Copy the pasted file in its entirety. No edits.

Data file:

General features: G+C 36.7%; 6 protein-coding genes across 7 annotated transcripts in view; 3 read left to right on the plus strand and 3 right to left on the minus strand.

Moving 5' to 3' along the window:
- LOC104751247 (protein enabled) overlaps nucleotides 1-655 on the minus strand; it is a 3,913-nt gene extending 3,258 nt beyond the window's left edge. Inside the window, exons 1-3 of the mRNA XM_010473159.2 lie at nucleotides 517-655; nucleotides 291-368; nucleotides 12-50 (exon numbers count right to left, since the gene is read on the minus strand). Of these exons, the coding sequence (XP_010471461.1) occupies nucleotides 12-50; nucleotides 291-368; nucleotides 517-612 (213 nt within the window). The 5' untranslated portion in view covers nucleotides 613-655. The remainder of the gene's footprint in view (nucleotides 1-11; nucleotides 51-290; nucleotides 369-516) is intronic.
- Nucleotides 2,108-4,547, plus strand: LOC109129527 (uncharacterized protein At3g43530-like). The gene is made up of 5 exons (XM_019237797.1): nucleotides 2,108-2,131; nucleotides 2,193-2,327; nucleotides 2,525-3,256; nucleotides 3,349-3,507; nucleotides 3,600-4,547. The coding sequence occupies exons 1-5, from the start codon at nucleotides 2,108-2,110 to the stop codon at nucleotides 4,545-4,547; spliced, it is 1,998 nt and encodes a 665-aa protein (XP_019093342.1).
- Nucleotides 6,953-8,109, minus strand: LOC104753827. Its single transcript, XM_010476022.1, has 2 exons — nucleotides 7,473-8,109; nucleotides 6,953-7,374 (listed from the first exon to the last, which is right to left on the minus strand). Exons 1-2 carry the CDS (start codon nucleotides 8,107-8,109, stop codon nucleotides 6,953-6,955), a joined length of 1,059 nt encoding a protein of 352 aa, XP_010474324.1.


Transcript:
General features: G+C 36.7%; 6 protein-coding genes across 7 annotated transcripts in view; 3 read left to right on the plus strand and 3 right to left on the minus strand.

Moving 5' to 3' along the window:
- LOC104751247 (protein enabled) overlaps nucleotides 1-655 on the minus strand; it is a 3,913-nt gene extending 3,258 nt beyond the window's left edge. Inside the window, exons 1-3 of the mRNA XM_010473159.2 lie at nucleotides 517-655; nucleotides 291-368; nucleotides 12-50 (exon numbers count right to left, since the gene is read on the minus strand). Of these exons, the coding sequence (XP_010471461.1) occupies nucleotides 12-50; nucleotides 291-368; nucleotides 517-612 (213 nt within the window). The 5' untranslated portion in view covers nucleotides 613-655. The remainder of the gene's footprint in view (nucleotides 1-11; nucleotides 51-290; nucleotides 369-516) is intronic.
- Nucleotides 2,108-4,547, plus strand: LOC109129527 (uncharacterized protein At3g43530-like). The gene is made up of 5 exons (XM_019237797.1): nucleotides 2,108-2,131; nucleotides 2,193-2,327; nucleotides 2,525-3,256; nucleotides 3,349-3,507; nucleotides 3,600-4,547. The coding sequence occupies exons 1-5, from the start codon at nucleotides 2,108-2,110 to the stop codon at nucleotides 4,545-4,547; spliced, it is 1,998 nt and encodes a 665-aa protein (XP_019093342.1).
- Nucleotides 6,953-8,109, minus strand: LOC104753827. Its single transcript, XM_010476022.1, has 2 exons — nucleotides 7,473-8,109; nucleotides 6,953-7,374 (listed from the first exon to the last, which is right to left on the minus strand). Exons 1-2 carry the CDS (start codon nucleotides 8,107-8,109, stop codon nucleotides 6,953-6,955), a joined length of 1,059 nt encoding a protein of 352 aa, XP_010474324.1.